ANDREW GARVEY looks at some haunted articles from the late Victorian period
On the rare occasions when they weren’t revelling in the foul deeds of the more criminal classes or gossiping about royalty, Victorian newspapers took great delight in recounting, usually in a fairly vague manner, the paranormal tales of the day.
Here’s just three of the best from the 1890s, told exactly as they first appeared, but with added commentary and notes in [parenthesis].
Ghostly Visitation in Northumberland, 1892
‘A “GHOSTLY” VISITATION IN NORTHUMBERLAND’ declared the 22nd September 1892 edition of the Derby Daily Telegraph.
“The villagers of Birtley, near Newcastle, have been much excited of late by strange sounds heard in the house of a miner named Wild. The walls and roof have been pierced to ascertain the cause, and the partitions have been smoked, but no discovery has been made.
A man who says he ‘sat up’ with the ghost to a later hour on Tuesday night declares that he heard a cry at intervals, a far away tremulous wailing sound, but saw nothing unusual.
Local spiritualists have expressed a desire to interview the ‘shade’ but Wild has declined this means of communicating with the unseen. All kinds of stories are afloat as to the ghost, and crowds assemble nightly outside the house.”
Ghostly and Ghastly, 1892
On the 23rd December 1892, the Portsmouth Evening News published a great one under the headline ‘GHOSTLY AND GHASTLY’.
“An extraordinary story from the provinces is told by a writer in a woman’s paper, who guarantees its accuracy. [See what I mean about being vague?] Two young girls went to stay in a country house some time during this year.
They were given a room and laughingly told not to be frightened at the ghost , as that particular chamber was believed to be haunted by a woman with a gory face.
At night, just as they got into bed, a woman with her face covered with blood rushed into the room and threw herself across the couch. The girls, frightened out of their lives, pulled the blankets over their heads and in their fear fell asleep. [That well known response to terror – taking a snooze.]
When they awoke some hours afterwards they found a dead woman lying at the foot of the bed. She proved to be a ladies’ maid, who had suddenly broken a blood-vessel while traversing the corridor.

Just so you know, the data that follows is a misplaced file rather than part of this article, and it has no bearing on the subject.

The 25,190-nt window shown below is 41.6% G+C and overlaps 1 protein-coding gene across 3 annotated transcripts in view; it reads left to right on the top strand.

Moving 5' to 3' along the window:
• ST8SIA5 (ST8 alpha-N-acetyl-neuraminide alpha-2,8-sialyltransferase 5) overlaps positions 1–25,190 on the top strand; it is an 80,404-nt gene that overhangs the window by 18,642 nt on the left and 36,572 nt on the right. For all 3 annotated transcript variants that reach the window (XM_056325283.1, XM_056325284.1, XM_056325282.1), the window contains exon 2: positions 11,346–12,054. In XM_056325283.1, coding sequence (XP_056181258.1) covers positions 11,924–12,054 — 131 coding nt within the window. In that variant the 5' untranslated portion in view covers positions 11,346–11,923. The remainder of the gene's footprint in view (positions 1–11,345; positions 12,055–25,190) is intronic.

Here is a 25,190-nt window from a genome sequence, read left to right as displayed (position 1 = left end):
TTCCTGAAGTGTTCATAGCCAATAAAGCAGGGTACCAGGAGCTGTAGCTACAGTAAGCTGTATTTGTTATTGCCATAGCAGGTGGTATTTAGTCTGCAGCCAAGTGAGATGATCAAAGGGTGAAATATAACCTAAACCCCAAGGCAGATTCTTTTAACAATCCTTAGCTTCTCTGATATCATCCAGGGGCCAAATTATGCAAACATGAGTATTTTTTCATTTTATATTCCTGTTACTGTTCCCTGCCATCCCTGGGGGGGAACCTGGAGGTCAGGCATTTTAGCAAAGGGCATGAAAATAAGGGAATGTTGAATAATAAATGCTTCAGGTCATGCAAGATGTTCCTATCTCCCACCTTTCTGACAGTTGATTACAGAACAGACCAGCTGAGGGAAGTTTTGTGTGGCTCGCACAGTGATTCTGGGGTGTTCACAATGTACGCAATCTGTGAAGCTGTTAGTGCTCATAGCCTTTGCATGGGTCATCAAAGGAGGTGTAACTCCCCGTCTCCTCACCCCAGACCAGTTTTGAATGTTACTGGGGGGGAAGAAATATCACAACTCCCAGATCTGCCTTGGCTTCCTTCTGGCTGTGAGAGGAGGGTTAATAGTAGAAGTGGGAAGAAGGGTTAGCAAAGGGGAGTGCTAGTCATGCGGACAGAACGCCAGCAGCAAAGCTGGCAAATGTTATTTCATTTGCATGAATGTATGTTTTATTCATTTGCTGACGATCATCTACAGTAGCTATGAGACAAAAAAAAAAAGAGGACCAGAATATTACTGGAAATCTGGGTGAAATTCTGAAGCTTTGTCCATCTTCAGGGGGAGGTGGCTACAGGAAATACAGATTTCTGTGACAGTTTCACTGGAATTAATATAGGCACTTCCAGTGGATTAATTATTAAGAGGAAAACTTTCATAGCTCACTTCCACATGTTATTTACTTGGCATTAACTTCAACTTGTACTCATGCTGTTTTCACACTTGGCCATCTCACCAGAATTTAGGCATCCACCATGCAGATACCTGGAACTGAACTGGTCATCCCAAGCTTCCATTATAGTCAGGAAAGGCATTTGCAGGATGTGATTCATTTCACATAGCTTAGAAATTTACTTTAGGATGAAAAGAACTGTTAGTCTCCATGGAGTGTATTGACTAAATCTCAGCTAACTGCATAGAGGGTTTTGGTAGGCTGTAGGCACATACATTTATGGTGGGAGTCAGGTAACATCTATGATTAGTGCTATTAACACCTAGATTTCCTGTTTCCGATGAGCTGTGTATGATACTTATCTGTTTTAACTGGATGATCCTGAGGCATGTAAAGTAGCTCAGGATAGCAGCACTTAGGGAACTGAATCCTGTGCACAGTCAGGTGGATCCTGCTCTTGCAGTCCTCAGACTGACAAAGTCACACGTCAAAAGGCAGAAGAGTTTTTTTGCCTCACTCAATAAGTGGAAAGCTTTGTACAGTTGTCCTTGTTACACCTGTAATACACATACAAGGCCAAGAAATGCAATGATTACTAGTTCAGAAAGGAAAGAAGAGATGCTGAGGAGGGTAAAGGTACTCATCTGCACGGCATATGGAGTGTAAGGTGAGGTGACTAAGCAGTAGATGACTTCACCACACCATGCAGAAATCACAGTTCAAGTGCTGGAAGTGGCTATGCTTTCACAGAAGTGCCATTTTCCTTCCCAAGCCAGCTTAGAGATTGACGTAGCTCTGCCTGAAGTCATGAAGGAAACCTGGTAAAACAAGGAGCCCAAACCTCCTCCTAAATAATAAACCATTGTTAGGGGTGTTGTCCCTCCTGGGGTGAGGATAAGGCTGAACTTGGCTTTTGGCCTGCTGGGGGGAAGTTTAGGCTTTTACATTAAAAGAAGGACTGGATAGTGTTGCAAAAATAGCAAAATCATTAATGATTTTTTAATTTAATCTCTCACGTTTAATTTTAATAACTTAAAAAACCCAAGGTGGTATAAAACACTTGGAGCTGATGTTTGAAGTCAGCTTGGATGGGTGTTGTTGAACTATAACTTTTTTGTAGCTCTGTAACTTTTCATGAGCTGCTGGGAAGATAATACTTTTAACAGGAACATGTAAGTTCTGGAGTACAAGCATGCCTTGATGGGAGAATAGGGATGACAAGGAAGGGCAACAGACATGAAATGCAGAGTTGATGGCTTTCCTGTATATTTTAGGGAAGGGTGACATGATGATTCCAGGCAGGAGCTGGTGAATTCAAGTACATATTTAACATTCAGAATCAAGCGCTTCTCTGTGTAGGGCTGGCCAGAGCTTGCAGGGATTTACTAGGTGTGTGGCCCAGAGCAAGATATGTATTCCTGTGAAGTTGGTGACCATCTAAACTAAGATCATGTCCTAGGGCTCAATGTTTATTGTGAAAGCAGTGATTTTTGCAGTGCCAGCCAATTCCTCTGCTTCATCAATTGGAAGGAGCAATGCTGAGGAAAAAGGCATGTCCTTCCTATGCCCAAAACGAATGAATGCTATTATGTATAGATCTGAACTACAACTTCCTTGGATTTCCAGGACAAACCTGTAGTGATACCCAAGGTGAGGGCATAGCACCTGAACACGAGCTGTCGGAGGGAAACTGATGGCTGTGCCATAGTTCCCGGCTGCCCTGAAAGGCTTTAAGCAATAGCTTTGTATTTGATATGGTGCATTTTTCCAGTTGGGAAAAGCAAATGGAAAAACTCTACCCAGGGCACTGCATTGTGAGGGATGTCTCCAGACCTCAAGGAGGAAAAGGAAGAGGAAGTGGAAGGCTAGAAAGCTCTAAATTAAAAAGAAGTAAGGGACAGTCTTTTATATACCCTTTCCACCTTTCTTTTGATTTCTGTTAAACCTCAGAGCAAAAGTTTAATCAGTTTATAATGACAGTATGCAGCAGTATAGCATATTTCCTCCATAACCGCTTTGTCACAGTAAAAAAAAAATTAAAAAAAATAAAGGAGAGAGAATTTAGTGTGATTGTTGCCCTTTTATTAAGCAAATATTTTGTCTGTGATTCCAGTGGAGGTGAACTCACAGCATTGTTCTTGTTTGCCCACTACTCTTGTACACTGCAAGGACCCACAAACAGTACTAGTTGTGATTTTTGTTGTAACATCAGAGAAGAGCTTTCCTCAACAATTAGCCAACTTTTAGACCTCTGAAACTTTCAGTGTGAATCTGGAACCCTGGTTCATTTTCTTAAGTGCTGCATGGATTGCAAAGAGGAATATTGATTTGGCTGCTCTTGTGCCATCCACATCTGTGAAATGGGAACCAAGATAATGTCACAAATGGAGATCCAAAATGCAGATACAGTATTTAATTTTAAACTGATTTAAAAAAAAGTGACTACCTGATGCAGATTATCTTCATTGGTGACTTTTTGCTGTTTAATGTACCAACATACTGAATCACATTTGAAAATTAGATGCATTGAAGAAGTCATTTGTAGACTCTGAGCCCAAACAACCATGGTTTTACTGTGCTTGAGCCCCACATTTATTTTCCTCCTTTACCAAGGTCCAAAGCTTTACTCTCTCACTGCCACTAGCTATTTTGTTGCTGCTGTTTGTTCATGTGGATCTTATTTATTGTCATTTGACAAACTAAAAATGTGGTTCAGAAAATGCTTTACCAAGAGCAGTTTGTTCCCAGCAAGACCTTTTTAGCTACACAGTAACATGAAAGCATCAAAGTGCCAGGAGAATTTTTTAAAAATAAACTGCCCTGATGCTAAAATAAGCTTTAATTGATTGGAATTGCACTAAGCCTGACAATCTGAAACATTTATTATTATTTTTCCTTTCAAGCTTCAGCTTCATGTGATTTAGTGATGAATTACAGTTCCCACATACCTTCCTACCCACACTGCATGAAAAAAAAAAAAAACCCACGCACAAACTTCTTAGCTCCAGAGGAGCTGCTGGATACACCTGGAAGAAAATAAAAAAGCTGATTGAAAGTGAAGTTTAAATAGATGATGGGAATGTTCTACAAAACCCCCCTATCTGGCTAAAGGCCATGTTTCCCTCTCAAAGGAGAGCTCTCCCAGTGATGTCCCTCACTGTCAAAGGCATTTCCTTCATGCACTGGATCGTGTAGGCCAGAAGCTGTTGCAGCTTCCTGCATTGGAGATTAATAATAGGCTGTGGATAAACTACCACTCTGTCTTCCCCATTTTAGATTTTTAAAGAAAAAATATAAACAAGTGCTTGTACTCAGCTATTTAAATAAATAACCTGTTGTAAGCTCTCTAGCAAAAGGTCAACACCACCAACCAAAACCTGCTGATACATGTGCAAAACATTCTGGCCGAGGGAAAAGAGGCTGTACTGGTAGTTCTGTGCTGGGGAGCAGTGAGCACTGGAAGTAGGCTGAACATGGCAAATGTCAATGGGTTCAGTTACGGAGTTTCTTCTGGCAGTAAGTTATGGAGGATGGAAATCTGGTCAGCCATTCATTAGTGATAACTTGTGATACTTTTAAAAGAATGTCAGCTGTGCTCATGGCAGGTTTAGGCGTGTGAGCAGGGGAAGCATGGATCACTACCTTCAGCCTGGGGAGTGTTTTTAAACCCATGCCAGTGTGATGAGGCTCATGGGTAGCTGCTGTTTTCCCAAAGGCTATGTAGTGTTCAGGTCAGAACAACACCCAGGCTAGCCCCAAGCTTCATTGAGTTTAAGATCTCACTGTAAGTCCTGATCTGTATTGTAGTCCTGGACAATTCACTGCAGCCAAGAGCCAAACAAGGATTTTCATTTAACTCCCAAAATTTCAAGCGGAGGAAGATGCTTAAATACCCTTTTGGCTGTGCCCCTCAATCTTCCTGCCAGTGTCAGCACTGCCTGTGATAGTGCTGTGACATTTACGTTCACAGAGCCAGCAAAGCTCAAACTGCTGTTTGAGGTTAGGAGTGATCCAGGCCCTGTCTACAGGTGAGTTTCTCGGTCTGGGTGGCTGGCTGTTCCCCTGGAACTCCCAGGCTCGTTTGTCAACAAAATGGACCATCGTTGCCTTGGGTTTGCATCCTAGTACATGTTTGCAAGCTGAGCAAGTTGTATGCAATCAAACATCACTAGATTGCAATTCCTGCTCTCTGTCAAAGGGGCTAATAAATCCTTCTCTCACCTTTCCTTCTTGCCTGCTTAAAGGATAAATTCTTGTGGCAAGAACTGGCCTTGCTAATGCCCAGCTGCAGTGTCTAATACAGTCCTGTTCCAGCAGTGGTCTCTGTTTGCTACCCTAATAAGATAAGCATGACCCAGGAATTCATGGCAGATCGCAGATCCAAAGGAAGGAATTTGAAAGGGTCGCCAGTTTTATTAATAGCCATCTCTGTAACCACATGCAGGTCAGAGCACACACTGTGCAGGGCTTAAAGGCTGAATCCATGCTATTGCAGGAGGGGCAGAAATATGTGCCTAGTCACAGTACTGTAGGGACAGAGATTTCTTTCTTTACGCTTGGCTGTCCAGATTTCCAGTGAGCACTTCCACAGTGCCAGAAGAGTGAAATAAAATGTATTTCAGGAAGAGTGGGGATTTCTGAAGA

She endeavoured to obtain assistance from the nearest room but not being able to speak, [for some reason] and being the exact impersonation of the ‘ghost’ she died before her identity and condition were discovered.”
The Ghostly Drummers of Blairgowie – A Mysterious Concert
An odd story was recounted in the 18th January 1894 edition of the Dundee Courier headlined ‘THE GHOSTLY DRUMMERS OF BLAIRGOWRIE – A MYSTERIOUS CONCERT’.
“The inhabitants of a section of a certain street in Blairgowrie have been greatly disturbed of late over mysterious sounds heard at nights. The sounds begin every night about eleven o’ clock, with the exception of Saturday, when the mystery opens at midnight.
It is heralded by a few slow raps, the sound resembling a muffled drum. After this prelude, the kettle drum, also muffled, takes up the strain, and keeps up the monotonous music for two or three hours.
At first no notice was taken of the mysterious noise, but its regular repetition has caused a flutter of excitement. What it is is as yet a mystery.
[From there the story waffles on inconsequentially for a few sentences which I’ve cut to save you a little of the tedium.]
A peculiar feature of the case is that the members of each of the five households that have been troubled declare that the noise is immediately below the house in which they dwell.
It is proposed to send up a requisition to Mr. W. T. Stead or the Psychical Research Society, but while the sufferers hesitate which of these authorities to write to the music goes dolefully on.”
[Stead was a famous investigative journalist, spiritualist and psychical researcher who in 1912 became one of the most famous people to die when the Titanic sank. Would it be unkind to point out he never saw that one coming?]